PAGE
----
Despite advances in antifungal prophylaxis and treatment, invasive fungal infection remains the most common infectious cause of death among neutropenic patients undergoing induction chemotherapy for AML[1,2]. In particular, breakthrough invasive fungal infection including aspergillosis in patients receiving pro- phylactic or empirical treatment is a well-known problem and results in a high mortality rate[3–5]. In the present case, the patient developed ISA during prophylaxis with ITCZ and empirical therapy with MCFG, which have been shown to be effective against isolated A. fumigatus in vitro, suggesting the possibility that the plasma con- centrations of these agents were ineffective for a patient with deep neutropenia[4].

In general, ISA is characterized by rapid spread of the fungus from the sinus airspace into adjacent structures such as the brain and occasional dissemination to the lungs with a very high mortal- ity rate[9–11]. Therefore, early diagnosis and aggressive treatment of ISA are essential for patient survival[6–10]. The reported symp- toms of ISA include nasal congestion, nasal discharge, abnormal findings in the nasal cavity, buccal swelling with pain or numb- ness, gingival and skin necrosis, and high fever, but these symptoms are not always specific to ISA[6–10]. Although radiographs and CT scans demonstrated sinus involvement and spread of the lesion, suggesting the presence of fungal or bacterial infection, a defini- tive diagnosis requires histological and cultural confirmation based on surgical specimens [7–9,14]. Serological assay for (1-3)-␤-d- glucan is highly sensitive for fungal infections but not specific for aspergillosis, while the detection of Aspergillus galactomannan antigen is less sensitive but more specific[12,13]. In this patient, most of the clinical findings, such as nasal symptoms and oro- facial necrosis, were apparent. In addition, CT scans demonstrated sinus involvement and destruction of the bone. Furthermore, a high level of (1-3)-␤-d-glucan and positive Aspergillus galactomannan antigen indicated Aspergillus infection. Therefore, all these findings were strongly suggestive of ISA at the advanced stage. In addition to the usual histopathological examination and tissue culture, we per- formed in situ hybridization using an Aspergillus-specific DNA probe to confirm the diagnosis of aspergillosis[14]. Although the method is still preliminary, in situ hybridization is a promising technique for a more prompt diagnosis compared to culture-based methods, which are often time-consuming and carry the risk of growth failure due to incorrect handling of the tissue samples.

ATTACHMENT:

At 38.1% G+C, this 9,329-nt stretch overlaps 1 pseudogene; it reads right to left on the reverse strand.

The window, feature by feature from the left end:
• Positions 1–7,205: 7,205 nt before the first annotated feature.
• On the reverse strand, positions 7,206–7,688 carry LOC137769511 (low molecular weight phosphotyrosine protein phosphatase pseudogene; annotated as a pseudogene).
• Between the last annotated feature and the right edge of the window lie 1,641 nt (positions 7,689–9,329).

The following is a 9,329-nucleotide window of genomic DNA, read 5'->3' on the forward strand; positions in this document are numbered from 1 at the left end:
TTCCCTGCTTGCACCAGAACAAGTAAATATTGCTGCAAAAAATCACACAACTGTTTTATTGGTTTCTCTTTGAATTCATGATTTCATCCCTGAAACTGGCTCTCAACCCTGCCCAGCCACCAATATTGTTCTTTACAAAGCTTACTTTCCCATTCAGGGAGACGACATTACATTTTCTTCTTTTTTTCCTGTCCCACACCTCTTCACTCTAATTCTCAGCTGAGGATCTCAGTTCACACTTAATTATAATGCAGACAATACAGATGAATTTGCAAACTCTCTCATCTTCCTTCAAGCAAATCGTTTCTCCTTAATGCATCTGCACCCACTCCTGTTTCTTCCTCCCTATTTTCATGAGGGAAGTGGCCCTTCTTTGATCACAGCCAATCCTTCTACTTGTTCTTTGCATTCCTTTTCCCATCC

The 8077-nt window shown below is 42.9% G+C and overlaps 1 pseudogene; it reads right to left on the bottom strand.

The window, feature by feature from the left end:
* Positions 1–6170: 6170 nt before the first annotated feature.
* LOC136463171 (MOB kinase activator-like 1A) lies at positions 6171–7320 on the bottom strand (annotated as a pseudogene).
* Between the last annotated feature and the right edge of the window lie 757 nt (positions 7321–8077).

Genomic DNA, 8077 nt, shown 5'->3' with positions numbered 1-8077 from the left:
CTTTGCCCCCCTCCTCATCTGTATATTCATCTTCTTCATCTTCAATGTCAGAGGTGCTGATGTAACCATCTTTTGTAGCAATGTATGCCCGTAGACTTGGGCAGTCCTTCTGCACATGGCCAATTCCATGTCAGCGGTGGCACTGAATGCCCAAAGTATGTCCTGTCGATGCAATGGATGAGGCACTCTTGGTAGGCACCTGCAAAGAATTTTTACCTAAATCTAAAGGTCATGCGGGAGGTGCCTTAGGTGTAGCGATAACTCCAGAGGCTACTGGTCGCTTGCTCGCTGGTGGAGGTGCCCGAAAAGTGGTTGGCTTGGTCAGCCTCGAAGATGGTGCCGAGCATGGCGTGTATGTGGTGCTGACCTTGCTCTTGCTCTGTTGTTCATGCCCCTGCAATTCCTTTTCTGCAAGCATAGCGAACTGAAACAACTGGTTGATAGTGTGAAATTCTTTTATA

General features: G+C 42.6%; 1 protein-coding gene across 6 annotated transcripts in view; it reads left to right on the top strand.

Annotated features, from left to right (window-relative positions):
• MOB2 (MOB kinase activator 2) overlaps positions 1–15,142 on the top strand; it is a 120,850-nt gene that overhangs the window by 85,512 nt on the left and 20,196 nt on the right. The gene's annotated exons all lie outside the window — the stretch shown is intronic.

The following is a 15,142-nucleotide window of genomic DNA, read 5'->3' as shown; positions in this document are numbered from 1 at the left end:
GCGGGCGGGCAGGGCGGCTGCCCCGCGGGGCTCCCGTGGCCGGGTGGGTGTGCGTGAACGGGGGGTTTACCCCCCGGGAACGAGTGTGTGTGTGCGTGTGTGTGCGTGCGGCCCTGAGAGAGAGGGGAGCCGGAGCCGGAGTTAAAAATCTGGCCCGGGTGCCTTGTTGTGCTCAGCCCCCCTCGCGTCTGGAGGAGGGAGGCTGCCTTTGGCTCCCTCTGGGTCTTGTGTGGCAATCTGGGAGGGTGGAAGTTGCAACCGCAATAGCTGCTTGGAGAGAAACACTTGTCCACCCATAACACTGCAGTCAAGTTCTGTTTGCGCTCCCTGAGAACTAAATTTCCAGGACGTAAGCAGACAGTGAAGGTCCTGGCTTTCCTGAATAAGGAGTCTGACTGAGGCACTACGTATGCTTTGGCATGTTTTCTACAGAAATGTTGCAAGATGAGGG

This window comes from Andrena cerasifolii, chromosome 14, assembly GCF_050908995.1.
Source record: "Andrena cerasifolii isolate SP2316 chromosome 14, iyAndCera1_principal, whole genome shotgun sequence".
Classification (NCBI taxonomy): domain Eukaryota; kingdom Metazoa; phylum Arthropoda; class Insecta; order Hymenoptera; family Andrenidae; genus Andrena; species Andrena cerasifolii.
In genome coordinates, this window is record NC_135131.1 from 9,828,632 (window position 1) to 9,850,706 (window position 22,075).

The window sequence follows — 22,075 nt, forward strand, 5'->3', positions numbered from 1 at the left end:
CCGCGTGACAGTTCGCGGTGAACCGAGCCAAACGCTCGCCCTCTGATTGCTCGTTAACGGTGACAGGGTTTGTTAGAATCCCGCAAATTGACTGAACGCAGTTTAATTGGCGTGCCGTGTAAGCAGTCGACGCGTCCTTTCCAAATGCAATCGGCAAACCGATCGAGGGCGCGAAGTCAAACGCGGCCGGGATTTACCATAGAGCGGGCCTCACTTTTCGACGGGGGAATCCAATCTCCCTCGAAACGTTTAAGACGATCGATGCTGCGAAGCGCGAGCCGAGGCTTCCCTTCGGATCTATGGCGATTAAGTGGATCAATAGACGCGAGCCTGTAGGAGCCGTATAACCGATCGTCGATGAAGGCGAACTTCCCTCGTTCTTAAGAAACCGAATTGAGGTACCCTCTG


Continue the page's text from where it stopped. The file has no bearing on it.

Aggressive systemic anti-fungal therapy is necessary to eradi- cate Aspergillus infection in immunocompromised patients[7–10].

Amphotericin B was long the standard treatment for ISA, but the current standard therapy is VRCZ, which has led to better responses and improved survival[12]. We treated our patient with VRCZ and

l-AMPH-B to enhance the anti-fugal activity against aspergillo- sis[5]. Furthermore, to help pharmacological therapy reach the infected area, immediate surgical debridement of the necrotic tis- sue is necessary, as demonstrated in our patient. Published case series strongly supports the need for surgical debridement plus antifungal agents to optimize the outcome, showing a 60% survival rate for patients with ISA that would otherwise be as low as 28.6%

[9]. We also adopted drainage and drug instillation of the sinus after surgical debridement to eradicate aspergillosis[7,8]. The oro-facial condition of ISA gradually improved in this patient after aggres- sive treatment including surgery, systemic antifungal therapy, and sinus irrigation. As ISA was thought to be the advanced stage when diagnosed, the infection resulted in fatal disseminated pulmonary aspergillosis despite treatments.

In conclusion, from our experience, fungal infection should be clinically diagnosed at an early stage and treated with surgery in combination with intensive antifungal administration to signifi- cantly reduce the mortality rate in neutropenic patients with AML.

4. Conflicts of interest

There are no conflicts of interest to be declared.